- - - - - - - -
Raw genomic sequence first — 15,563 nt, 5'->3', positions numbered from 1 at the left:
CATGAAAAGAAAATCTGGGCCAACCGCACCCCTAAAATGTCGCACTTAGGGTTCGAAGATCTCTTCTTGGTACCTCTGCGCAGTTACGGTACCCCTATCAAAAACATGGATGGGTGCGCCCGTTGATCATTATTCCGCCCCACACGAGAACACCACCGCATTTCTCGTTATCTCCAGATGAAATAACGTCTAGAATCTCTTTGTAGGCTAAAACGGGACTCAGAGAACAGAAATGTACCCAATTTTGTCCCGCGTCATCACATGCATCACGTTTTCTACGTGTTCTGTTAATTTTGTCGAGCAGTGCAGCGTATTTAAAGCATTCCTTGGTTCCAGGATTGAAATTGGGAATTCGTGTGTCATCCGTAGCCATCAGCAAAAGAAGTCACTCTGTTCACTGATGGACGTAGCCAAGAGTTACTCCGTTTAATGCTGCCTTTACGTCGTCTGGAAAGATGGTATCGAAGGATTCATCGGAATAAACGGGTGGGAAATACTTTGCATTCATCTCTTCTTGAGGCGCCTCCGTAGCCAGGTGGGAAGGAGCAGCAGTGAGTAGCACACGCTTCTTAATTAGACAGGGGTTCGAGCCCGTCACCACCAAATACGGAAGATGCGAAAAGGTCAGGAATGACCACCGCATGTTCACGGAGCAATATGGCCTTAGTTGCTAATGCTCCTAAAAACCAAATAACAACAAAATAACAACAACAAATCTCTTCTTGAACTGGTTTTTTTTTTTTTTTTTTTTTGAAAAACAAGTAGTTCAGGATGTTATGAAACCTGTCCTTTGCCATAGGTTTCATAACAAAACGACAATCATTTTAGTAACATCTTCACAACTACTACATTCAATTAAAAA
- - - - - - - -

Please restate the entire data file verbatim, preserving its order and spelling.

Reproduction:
Raw genomic sequence first — 15,563 nt, 5'->3', positions numbered from 1 at the left:
CATGAAAAGAAAATCTGGGCCAACCGCACCCCTAAAATGTCGCACTTAGGGTTCGAAGATCTCTTCTTGGTACCTCTGCGCAGTTACGGTACCCCTATCAAAAACATGGATGGGTGCGCCCGTTGATCATTATTCCGCCCCACACGAGAACACCACCGCATTTCTCGTTATCTCCAGATGAAATAACGTCTAGAATCTCTTTGTAGGCTAAAACGGGACTCAGAGAACAGAAATGTACCCAATTTTGTCCCGCGTCATCACATGCATCACGTTTTCTACGTGTTCTGTTAATTTTGTCGAGCAGTGCAGCGTATTTAAAGCATTCCTTGGTTCCAGGATTGAAATTGGGAATTCGTGTGTCATCCGTAGCCATCAGCAAAAGAAGTCACTCTGTTCACTGATGGACGTAGCCAAGAGTTACTCCGTTTAATGCTGCCTTTACGTCGTCTGGAAAGATGGTATCGAAGGATTCATCGGAATAAACGGGTGGGAAATACTTTGCATTCATCTCTTCTTGAGGCGCCTCCGTAGCCAGGTGGGAAGGAGCAGCAGTGAGTAGCACACGCTTCTTAATTAGACAGGGGTTCGAGCCCGTCACCACCAAATACGGAAGATGCGAAAAGGTCAGGAATGACCACCGCATGTTCACGGAGCAATATGGCCTTAGTTGCTAATGCTCCTAAAAACCAAATAACAACAAAATAACAACAACAAATCTCTTCTTGAACTGGTTTTTTTTTTTTTTTTTTTTTGAAAAACAAGTAGTTCAGGATGTTATGAAACCTGTCCTTTGCCATAGGTTTCATAACAAAACGACAATCATTTTAGTAACATCTTCACAACTACTACATTCAATTAAAAA